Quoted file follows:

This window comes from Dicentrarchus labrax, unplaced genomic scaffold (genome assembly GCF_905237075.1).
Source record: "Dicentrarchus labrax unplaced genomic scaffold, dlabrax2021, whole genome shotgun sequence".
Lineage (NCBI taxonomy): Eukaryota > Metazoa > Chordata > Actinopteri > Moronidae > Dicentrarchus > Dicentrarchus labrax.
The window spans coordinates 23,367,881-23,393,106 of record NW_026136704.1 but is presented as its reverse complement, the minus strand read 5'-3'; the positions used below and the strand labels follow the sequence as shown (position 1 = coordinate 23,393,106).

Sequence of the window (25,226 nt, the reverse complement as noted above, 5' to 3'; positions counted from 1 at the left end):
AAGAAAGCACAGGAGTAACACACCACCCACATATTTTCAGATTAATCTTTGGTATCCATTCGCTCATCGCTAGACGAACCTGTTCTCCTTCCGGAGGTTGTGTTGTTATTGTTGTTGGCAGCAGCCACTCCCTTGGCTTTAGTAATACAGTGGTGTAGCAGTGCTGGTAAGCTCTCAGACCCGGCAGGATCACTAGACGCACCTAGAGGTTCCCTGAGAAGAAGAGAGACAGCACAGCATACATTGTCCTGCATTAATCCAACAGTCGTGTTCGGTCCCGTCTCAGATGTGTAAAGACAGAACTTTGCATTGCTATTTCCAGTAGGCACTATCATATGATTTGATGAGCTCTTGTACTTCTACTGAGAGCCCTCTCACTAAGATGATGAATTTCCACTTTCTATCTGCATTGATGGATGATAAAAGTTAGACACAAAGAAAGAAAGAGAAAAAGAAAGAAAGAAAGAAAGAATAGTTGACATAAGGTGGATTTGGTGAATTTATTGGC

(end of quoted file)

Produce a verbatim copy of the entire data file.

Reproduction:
This window comes from Dicentrarchus labrax, unplaced genomic scaffold (genome assembly GCF_905237075.1).
Source record: "Dicentrarchus labrax unplaced genomic scaffold, dlabrax2021, whole genome shotgun sequence".
Lineage (NCBI taxonomy): Eukaryota > Metazoa > Chordata > Actinopteri > Moronidae > Dicentrarchus > Dicentrarchus labrax.
The window spans coordinates 23,367,881-23,393,106 of record NW_026136704.1 but is presented as its reverse complement, the minus strand read 5'-3'; the positions used below and the strand labels follow the sequence as shown (position 1 = coordinate 23,393,106).

Sequence of the window (25,226 nt, the reverse complement as noted above, 5' to 3'; positions counted from 1 at the left end):
AAGAAAGCACAGGAGTAACACACCACCCACATATTTTCAGATTAATCTTTGGTATCCATTCGCTCATCGCTAGACGAACCTGTTCTCCTTCCGGAGGTTGTGTTGTTATTGTTGTTGGCAGCAGCCACTCCCTTGGCTTTAGTAATACAGTGGTGTAGCAGTGCTGGTAAGCTCTCAGACCCGGCAGGATCACTAGACGCACCTAGAGGTTCCCTGAGAAGAAGAGAGACAGCACAGCATACATTGTCCTGCATTAATCCAACAGTCGTGTTCGGTCCCGTCTCAGATGTGTAAAGACAGAACTTTGCATTGCTATTTCCAGTAGGCACTATCATATGATTTGATGAGCTCTTGTACTTCTACTGAGAGCCCTCTCACTAAGATGATGAATTTCCACTTTCTATCTGCATTGATGGATGATAAAAGTTAGACACAAAGAAAGAAAGAGAAAAAGAAAGAAAGAAAGAAAGAATAGTTGACATAAGGTGGATTTGGTGAATTTATTGGC